In yesterday's post, Wendell Berry argue for the importance of love (that old-fashioned word) in maintaining the bonds of community; and what could be more important when facing the challenges of a global pandemic?
Today, I'd like to focus on love as a vital part of the art-making process too. Love is the fuel that keeps us creating in fearful, uncertain times -- despite isolation, despite worries for loved ones, despite the desperate loss of income, despite projects halted and performance tours cancelled, despite theaters, studios, galleries, classrooms and concert halls shutting their doors. I see so many artist friends struggling right now and yet they keep on going: working at home, working online, working in any manner they can. In a world grown dark, their art provides sparks of light, and they do it for love.
Novelist, poet, and memoirist Erica Jong once wrote:
"Despite all the cynical things writers have said about writing for money, the truth is we write for love. That is why it is so easy to exploit us. That is also why we pretend to be hard-boiled, saying things like: 'No man but a blockhead ever wrote except for money' (Samuel Johnson). Not true. No one except a blockhead ever wrote except for love.
"There are plenty of easier ways to make money. Almost anything is less labor-intensive and better paid than writing. Almost anything is safer. Reveal yourself on the page repeatedly, and you are likely to be rewarded with exile, prison or neglect. Ask Dante or Oscar Wilde or Emily Dickinson. Scheme and betray, and you are likely to be rewarded with wealth, publicity and homage; but tell the truth and you are likely to be a pariah within your family, a semi-criminal to authorities and damned with faint praise by your peers. So why do we do it? Because saying what you think is the only freedom. 'Liberty,' said Camus, 'is the right not to lie.'
"In society in which everything is for sale, in which deals and auctions make the biggest news, doing it for love is the only remaining liberty. Do it for love and you cannot be censored. Do it for love and you cannot be stopped. Do it for love and the rich will envy no one more than you. In a world of tuxedos the naked man is king. In a world of bookkeepers with spreadsheets, the one who gives it away without counting the cost is God."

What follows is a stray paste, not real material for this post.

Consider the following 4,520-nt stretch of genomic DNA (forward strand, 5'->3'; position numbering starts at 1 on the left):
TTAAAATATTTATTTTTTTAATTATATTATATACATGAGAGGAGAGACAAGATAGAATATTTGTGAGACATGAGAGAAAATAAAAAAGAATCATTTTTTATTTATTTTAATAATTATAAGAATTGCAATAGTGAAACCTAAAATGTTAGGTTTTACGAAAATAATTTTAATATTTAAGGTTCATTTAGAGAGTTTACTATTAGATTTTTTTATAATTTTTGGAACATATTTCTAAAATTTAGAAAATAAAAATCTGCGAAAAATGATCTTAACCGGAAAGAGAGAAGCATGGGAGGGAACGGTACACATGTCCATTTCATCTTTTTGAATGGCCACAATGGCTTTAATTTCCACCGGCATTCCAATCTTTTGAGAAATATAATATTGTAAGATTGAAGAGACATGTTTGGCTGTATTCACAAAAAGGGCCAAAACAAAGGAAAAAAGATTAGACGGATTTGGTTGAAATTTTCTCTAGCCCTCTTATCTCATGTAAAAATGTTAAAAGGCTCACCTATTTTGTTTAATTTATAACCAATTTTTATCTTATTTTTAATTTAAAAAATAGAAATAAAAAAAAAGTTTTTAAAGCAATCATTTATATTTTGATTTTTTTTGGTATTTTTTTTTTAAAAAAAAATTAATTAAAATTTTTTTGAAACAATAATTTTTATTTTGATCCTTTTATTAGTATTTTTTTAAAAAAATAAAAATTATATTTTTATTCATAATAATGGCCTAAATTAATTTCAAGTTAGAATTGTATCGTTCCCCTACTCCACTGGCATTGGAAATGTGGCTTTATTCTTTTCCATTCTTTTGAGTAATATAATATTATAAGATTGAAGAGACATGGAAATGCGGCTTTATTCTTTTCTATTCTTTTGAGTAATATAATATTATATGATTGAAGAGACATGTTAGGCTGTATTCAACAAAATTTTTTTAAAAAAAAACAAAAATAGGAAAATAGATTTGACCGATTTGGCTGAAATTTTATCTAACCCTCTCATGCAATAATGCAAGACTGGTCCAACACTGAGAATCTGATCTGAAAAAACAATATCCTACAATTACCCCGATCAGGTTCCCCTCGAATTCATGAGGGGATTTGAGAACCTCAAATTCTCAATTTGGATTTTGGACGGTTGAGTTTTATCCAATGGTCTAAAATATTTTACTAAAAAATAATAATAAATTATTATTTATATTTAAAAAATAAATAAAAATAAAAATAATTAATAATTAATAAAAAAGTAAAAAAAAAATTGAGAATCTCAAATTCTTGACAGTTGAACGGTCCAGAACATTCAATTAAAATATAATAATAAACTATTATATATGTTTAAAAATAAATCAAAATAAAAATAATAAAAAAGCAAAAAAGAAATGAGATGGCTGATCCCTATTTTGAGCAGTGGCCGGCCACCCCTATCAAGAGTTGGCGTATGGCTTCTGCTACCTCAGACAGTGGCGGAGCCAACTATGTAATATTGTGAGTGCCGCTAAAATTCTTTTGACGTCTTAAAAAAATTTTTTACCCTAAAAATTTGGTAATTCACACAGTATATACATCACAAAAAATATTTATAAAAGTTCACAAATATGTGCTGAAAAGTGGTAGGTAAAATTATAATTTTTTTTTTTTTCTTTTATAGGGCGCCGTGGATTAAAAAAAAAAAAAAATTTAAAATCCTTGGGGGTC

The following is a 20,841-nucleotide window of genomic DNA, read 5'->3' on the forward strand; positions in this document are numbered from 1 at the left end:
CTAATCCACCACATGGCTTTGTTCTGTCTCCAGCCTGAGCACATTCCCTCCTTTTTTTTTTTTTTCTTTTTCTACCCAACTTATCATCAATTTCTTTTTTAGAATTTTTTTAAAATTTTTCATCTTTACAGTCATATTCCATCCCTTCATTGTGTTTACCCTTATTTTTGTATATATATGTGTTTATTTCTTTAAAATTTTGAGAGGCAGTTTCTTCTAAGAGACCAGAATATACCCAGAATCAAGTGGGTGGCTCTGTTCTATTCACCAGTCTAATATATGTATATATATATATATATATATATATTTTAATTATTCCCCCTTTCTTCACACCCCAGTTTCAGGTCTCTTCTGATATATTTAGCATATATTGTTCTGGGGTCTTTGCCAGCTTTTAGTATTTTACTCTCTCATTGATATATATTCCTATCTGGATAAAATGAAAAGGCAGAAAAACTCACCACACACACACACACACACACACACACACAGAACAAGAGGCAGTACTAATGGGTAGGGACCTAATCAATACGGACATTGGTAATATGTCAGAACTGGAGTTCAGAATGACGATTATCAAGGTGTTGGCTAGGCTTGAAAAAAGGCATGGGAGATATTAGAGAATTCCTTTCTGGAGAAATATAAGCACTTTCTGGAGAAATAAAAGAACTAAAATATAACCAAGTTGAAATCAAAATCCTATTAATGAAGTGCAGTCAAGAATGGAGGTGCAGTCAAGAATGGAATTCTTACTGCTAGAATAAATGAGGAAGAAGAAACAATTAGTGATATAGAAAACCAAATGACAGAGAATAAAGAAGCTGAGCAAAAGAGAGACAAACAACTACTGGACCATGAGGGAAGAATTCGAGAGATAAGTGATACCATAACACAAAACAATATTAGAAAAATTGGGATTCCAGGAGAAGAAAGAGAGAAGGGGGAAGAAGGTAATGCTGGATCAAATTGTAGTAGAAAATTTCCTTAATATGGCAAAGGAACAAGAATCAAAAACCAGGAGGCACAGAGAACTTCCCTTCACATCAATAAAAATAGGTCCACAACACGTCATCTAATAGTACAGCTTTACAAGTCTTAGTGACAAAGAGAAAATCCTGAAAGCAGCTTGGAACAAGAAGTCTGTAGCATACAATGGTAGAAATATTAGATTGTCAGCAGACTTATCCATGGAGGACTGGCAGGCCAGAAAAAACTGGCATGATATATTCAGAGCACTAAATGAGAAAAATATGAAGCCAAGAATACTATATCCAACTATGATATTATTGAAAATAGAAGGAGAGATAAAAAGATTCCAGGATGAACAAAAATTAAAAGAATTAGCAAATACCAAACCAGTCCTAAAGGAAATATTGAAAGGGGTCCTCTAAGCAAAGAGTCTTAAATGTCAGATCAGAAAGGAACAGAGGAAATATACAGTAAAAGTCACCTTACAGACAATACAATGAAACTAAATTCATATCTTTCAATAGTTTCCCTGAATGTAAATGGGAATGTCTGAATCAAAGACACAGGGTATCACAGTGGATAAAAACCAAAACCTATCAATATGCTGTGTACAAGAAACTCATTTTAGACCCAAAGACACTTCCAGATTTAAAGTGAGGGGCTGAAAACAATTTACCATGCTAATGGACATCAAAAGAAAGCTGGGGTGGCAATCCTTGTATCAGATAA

A couple of years ago when I first read those words, I was feeling a bit cynical myself. " 'Do it for love, not money,' " I grumbled to Tilly. (I admit it, I talk to my dog.) "Well, that's easy for Erica Jong to say when her very first novel was a best-seller. She's not fretting about electricity bills or putting food on the table." But in fact, Jong's essay is not about the business of earning a living through art; it's about the deep, complex, mysterious feelings that cause us to make art at all. And when I ponder her words from this different perspective, I couldn't agree with her more.
We do it for love, of one kind or another. Love of the work, of the practice of our craft. Love of the painstaking process of bringing interior visions out into the world. Love of the various tools we use: ink, paper, paint, clay, fiddler's bow, photographer's light, the finely trained bodies of dancers and actors. Love of the solitary trance of creation, or the buzzy give-and-take of collaboration. Love of the first idea, of the rendering process, and then of the final product...followed by a reader's, viewer's, or listener's engagement. Love of completion, success, and achievement; and the harder love of set-back, failure, rejection, and all the things they teach.
Doing our work, with commitment and focus, is what makes us writers, visual artists, performers -- not the size of the paycheck our art-making earns. Most of the writers I've edited over the years (and these include well-known authors with multiple books, devoted readers, and prestigious awards) don't make enough to live on by writing alone. I wish they did. In a better world they would. They are writing for love.
And yes, most writers write with the intention of being published and read -- which usually means putting on our business hats and venturing out into the marketplace. This is the part of the art-making process that separates "real" artists from amateurs -- or so, in a hyper-capitalist, transactional culture we are led to believe. When I meet someone new and they learn I'm a writer, often the very first thing I am asked is: Have you published anything? Followed by: What name do you write under? Would I have heard of you? And sometimes, baldly: Does it pay?